Salomon Smith Barney has quietly formed partnerships with 65 small, unaffiliated banks. In the past two years, the firm has opened miniature "investment centers" inside the banks.

The goal is to expand SSB's market presence without spending money on bricks and mortar, says Doug Van Scoy, private client group deputy director. About 70 full-time SSB brokers now work in small-bank branches nationwide.

Van Scoy says the bank-based reps don't compete against SSB brokerage offices. "These are clients we wouldn't normally see in the course of our business," he says. "Our experience in the past is that we've had very few conflicts."

SSB formed one of its most recent partnerships in June when it opened an investment center inside the main branch of MountainBank in Hendersonville, N.C. SSB hopes to establish another 15 or 20 alliances this year.

The partnerships work in one of two ways: When a bank already has registered reps in its branches, those brokers go through SSB's training program and become full-time employees of SSB. In other cases, SSB places a willing rep from a retail branch in the bank location.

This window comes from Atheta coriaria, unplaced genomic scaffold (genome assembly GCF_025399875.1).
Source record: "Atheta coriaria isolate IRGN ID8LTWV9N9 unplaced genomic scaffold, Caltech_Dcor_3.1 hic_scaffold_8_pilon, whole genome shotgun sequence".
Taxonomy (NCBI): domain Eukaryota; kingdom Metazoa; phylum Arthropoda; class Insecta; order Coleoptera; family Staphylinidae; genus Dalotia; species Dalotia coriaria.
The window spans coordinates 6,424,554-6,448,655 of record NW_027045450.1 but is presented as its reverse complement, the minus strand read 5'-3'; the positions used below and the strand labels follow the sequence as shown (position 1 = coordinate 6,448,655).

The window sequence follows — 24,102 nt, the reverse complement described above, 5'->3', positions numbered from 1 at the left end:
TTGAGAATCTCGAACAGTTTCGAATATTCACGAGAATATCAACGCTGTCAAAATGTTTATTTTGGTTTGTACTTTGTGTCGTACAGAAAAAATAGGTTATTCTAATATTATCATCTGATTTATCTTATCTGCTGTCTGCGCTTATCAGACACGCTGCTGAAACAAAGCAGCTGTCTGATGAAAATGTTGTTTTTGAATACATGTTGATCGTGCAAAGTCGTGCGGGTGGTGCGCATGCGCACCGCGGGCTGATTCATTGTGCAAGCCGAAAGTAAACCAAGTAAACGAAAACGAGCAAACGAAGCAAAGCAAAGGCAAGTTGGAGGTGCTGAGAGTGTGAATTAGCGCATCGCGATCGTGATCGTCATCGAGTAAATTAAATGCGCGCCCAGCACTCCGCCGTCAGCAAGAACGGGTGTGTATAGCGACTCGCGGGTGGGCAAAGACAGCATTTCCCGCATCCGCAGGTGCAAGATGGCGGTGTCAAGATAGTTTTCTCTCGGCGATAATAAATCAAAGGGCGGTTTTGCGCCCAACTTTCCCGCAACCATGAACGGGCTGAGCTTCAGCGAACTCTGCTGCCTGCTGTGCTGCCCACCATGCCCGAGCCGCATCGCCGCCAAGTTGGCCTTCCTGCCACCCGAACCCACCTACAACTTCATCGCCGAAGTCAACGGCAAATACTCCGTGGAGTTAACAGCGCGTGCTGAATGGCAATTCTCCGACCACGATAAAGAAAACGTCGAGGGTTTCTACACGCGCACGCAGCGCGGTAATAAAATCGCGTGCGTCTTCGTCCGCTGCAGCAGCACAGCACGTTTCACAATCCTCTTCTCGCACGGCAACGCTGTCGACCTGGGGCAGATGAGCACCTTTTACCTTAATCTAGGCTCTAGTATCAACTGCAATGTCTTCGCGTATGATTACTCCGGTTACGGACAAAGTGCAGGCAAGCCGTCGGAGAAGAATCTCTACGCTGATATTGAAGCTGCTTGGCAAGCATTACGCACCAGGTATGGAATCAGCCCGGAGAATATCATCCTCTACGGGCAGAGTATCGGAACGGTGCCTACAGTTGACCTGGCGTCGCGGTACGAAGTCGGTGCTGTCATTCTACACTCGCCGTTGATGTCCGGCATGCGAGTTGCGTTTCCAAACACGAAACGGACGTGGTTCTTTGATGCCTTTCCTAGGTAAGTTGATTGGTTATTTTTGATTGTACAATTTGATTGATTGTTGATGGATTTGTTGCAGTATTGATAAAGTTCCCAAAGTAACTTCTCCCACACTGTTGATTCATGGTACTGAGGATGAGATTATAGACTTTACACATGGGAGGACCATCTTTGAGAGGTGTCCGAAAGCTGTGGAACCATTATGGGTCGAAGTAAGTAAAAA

In both cases, brokers are encouraged to "build their own books" and have clients beyond bank customers, Van Scoy says.

The manager of SSB's closest retail branch supervises the one- or two-broker bank investment centers.

Although SSB will continue to look for local banks with which to partner, teaming with sister company Citibank is not likely, according to officials.

"We're looking at a lot of issues there," Van Scoy says. "We just don't know" if an SSB-Citibank arrangement will happen.

Although SSB has taken control of Citibank's investment center in San Juan, Puerto Rico, combining domestically doesn't make much sense because Citibank branches are located mainly in large cities where SSB already has offices.

"The whole reason for this program is to be where we aren't," Van Scoy says. Citibank's 371 bank branches have their own sales force of 492 "financial executives," according to a firm spokesperson.

Smaller regional banks are eager to partner with SSB so they can offer clients a broad range of investment services using a widely recognized name. When a new center is preparing to open, banners are draped across the bank that read: "Coming soon: Salomon Smith Barney Investment Center."